Dewpoint

Temperature at which moist air becomes saturated.

Dhow

Traditional sailing vessels of the Indian Ocean and the Red Sea.   They had usually one mast with a long oblique yard and either a lateen or a settee sail.

 
 
 

 

Diamond

n   All charts have tidal diamonds scattered over the chart.   Each represents a point at which the tidal stream has been measured.   Also on the chart is a table of tidal diamonds which lists the one-hour periods before and after the High Water hour of the reference port,  together with the set and the drift of the tide,  at that diamond,  during each one-hour period.   The set is expressed in degrees True.   There are two values for drift:  the first is the drift,  in knots,  at the Spring tide;  the second is the drift,  in knots,  at the Neap tide.

See Tidal Stream Atlas.

n   A gemstone of compressed carbon.   "A girl's best friend" because it is valuable and saleable.

Diesel

An adjective describing a liquid fuel or a type of internal combustion engine.

 

Petro-diesel (derived from mineral oil) is a mixture of about 75% paraffins with between 8 and 21 carbon atoms per molecule,  and about 25% aromatic hydrocarbons.   It also contains additives.

Biodiesel is obtained from vegetable oil or animal fats (biolipids) which have been transesterified with methanol.

Diesel fuel has a high flash point,  and is difficult to ignite with,  say,  a match.

In a diesel engine,  diesel oil is atomised to very small droplets,  and mixed with air at a very high pressure (and temperature).   Under these conditions it ignites and burns rapidly,  further increasing the temperature and pressure of the gas and driving a piston to operate the engine.

 
 

Differences

In an almanac Standard ports have a complete table of tides,  with times and heights of high and low water.   Secondary ports do not have tide tables;  instead,  they have a table of differences from a nearby standard port.   These tables of differences are a little tricky to use.

The UKHO website Easytide obviates these calculations by providing tide tables and curves for both standard and secondary ports.

 
 

 

Dinghy

A small,  usually un-deckedboat,  usually designed to be rowed,  but often sailed with mastboard and rudder.

The Dinghy Cruising Association is very liberal in its definition of a cruising dinghy. 

Dip

n   The two ends of the needle of a compass point toward the North and the South magnetic poles.   The poles are usually below the horizon so that one end of a freely suspended needle would point downward.

The dip of special "dipping needles" (up to 2m long!) combined with tables of dip were used,  at one time,  to estimate latitude.

v   To dip the ensign is to lower it halfway down the staff and then haul it up again.   Dipping the ensign is an act of courtesy and recognition of another vessel.

 
 
Dipping distance

The distance,  in nautical miles,  at which a light just appears above,  or disappears below,  the horizon.   The distance depends upon the height of the light and the height of the observers eye.   There is a table in the almanac.   The chart gives the height of the light (on a lighthouse) above Mean High Water Springs.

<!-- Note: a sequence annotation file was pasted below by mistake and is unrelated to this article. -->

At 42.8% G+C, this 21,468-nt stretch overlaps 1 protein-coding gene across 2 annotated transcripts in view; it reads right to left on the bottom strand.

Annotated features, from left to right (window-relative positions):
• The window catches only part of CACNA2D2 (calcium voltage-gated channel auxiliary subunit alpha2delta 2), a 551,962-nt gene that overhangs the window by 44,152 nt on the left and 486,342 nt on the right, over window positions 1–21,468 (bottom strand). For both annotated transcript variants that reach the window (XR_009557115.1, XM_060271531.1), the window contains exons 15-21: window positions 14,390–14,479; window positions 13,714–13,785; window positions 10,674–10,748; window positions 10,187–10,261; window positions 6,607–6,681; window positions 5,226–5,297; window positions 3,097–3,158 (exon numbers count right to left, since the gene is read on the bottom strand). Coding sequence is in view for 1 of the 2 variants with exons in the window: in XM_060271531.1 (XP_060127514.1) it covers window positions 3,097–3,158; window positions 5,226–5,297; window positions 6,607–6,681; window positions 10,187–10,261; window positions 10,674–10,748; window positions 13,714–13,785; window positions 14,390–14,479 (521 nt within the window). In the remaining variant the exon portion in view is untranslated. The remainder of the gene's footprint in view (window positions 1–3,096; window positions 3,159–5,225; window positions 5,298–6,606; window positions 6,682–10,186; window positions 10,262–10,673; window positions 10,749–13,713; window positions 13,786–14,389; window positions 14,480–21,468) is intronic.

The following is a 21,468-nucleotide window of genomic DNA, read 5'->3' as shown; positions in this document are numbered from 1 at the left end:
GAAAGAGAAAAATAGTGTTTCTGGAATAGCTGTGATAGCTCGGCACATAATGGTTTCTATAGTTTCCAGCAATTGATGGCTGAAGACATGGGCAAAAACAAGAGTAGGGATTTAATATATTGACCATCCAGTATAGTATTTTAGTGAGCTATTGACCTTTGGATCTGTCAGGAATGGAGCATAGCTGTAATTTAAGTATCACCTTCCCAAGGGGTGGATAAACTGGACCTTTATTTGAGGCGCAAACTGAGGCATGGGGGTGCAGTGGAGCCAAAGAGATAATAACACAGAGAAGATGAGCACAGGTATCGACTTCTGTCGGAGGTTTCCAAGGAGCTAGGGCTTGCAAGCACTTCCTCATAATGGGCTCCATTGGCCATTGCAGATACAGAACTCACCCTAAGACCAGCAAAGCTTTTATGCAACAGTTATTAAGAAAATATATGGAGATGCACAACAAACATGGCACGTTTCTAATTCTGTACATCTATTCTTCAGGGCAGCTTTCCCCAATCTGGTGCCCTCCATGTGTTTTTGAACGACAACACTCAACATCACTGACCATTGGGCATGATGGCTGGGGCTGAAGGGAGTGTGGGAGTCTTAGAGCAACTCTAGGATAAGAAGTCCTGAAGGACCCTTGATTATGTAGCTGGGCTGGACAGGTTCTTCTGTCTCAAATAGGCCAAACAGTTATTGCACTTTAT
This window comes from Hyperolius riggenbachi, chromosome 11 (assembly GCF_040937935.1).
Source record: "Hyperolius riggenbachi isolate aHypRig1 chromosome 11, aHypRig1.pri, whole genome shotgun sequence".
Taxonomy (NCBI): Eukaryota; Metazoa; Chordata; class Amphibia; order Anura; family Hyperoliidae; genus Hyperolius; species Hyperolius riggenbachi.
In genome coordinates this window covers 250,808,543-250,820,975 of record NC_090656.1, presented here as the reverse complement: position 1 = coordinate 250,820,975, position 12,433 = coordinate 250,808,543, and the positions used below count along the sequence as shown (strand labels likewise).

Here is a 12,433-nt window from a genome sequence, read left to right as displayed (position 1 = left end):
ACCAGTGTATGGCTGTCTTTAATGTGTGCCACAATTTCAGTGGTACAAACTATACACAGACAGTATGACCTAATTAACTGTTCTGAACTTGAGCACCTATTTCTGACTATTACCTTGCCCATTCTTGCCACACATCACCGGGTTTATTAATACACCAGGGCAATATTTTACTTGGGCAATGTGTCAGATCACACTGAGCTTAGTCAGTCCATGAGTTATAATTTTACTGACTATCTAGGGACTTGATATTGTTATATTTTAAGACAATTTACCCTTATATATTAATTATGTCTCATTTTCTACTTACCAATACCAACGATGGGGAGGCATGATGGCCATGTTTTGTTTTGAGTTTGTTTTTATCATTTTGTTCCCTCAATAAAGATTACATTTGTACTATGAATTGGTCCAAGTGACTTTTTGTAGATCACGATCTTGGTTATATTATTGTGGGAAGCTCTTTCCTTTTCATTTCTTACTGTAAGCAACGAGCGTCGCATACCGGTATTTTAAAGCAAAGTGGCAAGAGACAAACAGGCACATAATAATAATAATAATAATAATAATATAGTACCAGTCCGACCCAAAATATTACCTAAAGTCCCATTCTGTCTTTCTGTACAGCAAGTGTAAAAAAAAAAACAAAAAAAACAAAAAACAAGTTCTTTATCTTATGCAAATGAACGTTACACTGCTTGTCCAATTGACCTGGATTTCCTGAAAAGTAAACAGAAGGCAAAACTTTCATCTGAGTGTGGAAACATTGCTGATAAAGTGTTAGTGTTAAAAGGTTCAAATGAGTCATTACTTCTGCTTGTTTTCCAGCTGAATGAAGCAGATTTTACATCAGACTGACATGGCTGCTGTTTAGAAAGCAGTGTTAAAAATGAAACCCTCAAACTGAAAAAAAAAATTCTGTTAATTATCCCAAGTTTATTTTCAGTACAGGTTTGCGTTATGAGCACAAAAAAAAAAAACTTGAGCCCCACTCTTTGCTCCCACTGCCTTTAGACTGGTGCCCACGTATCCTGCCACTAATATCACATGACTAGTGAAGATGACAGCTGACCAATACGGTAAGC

Dipping lug

A lugsail the tack of which is tacked down to the weather bow;  both the tack and the yard are passed abaft the mast and reset on the other side when changing tacks.

Dipping the eye

When passing the eye of a warp over a bollard it should be passed under warps already on the bollard and then up through their eyes before being dropped over the bollard.   This ensures that any of the warps can be removed without disturbing the others.

 
 
 
 
Direction

An angle relative to a datum line.

For direction on the sea (or the surface of the earth) the datum line is between us and the true North pole.

The direction of a bearing;  in practice,  the datum line is from us to the magnetic North pole (eg NorthEast,  or 045°M) as determined by a bearing compass.   This must be converted to an angle with True North before plotting on the chart.

The angle from North of a heading or of a course.

 
 

 

Directional light

Refers to the light on a fixed structure,  such as a lighthouse,  which can be seen from only one direction.   Directional lights are often placed near a bend in a channel:  if a particular light (perhaps white) can be seen then the observer is in the middle of the channel:  if a different light (perhaps red or green) can be seen then the observer is out of the main channel.   Directional lights must be interpreted in the context of the appropriate chart.

Disembark

v   To leave a ship.

 

 

Displacement

When an object is immersed or floated in water it displaces,  or moves aside,  the water.

The displacement of a floating object (like a boat) is the weight of water displaced by the object.   The weight of water displaced is the same as the weight of the floating object.

Displacement is one of the ways in which a boat might be measured*.

Most boats displace more or less the same weight of water when moving as when stationary:  they are displacement boats.   Their maximum speed through the water is limited by the approximate equation
 

v ≈ 1.34√L

where v is the maximum hull speed

and L is the waterline length